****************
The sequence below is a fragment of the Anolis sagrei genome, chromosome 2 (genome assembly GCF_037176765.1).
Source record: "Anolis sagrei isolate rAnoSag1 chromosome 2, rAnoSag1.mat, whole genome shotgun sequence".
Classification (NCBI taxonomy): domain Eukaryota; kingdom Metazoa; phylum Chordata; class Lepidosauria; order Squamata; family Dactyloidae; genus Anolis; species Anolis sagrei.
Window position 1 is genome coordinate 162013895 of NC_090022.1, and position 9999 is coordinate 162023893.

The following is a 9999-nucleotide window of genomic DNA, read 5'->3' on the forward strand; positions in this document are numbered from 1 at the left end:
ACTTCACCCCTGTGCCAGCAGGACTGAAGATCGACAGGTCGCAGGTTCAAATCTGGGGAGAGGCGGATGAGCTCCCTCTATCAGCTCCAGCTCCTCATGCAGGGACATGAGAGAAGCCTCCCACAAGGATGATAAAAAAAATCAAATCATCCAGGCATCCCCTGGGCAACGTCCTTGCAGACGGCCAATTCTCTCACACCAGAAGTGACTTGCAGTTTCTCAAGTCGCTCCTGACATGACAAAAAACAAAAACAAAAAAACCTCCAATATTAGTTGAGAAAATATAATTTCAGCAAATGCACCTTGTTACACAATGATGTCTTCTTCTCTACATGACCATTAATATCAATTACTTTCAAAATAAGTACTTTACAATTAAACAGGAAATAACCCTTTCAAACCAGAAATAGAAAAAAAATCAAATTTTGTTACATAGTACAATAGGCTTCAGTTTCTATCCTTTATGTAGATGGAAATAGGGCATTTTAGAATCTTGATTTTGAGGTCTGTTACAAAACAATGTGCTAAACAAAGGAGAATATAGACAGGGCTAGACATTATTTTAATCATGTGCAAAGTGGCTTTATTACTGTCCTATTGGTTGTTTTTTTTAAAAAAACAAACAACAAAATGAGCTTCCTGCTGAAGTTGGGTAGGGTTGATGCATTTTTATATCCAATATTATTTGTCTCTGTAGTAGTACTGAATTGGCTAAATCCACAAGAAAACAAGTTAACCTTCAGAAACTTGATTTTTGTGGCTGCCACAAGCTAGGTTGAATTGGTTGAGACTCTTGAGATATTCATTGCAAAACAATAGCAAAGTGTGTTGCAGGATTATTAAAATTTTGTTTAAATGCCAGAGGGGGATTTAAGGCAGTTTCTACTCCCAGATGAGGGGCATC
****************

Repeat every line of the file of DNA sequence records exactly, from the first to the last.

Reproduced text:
The sequence below is a fragment of the Anolis sagrei genome, chromosome 2 (genome assembly GCF_037176765.1).
Source record: "Anolis sagrei isolate rAnoSag1 chromosome 2, rAnoSag1.mat, whole genome shotgun sequence".
Classification (NCBI taxonomy): domain Eukaryota; kingdom Metazoa; phylum Chordata; class Lepidosauria; order Squamata; family Dactyloidae; genus Anolis; species Anolis sagrei.
Window position 1 is genome coordinate 162013895 of NC_090022.1, and position 9999 is coordinate 162023893.

The following is a 9999-nucleotide window of genomic DNA, read 5'->3' on the forward strand; positions in this document are numbered from 1 at the left end:
ACTTCACCCCTGTGCCAGCAGGACTGAAGATCGACAGGTCGCAGGTTCAAATCTGGGGAGAGGCGGATGAGCTCCCTCTATCAGCTCCAGCTCCTCATGCAGGGACATGAGAGAAGCCTCCCACAAGGATGATAAAAAAAATCAAATCATCCAGGCATCCCCTGGGCAACGTCCTTGCAGACGGCCAATTCTCTCACACCAGAAGTGACTTGCAGTTTCTCAAGTCGCTCCTGACATGACAAAAAACAAAAACAAAAAAACCTCCAATATTAGTTGAGAAAATATAATTTCAGCAAATGCACCTTGTTACACAATGATGTCTTCTTCTCTACATGACCATTAATATCAATTACTTTCAAAATAAGTACTTTACAATTAAACAGGAAATAACCCTTTCAAACCAGAAATAGAAAAAAAATCAAATTTTGTTACATAGTACAATAGGCTTCAGTTTCTATCCTTTATGTAGATGGAAATAGGGCATTTTAGAATCTTGATTTTGAGGTCTGTTACAAAACAATGTGCTAAACAAAGGAGAATATAGACAGGGCTAGACATTATTTTAATCATGTGCAAAGTGGCTTTATTACTGTCCTATTGGTTGTTTTTTTTAAAAAAACAAACAACAAAATGAGCTTCCTGCTGAAGTTGGGTAGGGTTGATGCATTTTTATATCCAATATTATTTGTCTCTGTAGTAGTACTGAATTGGCTAAATCCACAAGAAAACAAGTTAACCTTCAGAAACTTGATTTTTGTGGCTGCCACAAGCTAGGTTGAATTGGTTGAGACTCTTGAGATATTCATTGCAAAACAATAGCAAAGTGTGTTGCAGGATTATTAAAATTTTGTTTAAATGCCAGAGGGGGATTTAAGGCAGTTTCTACTCCCAGATGAGGGGCATC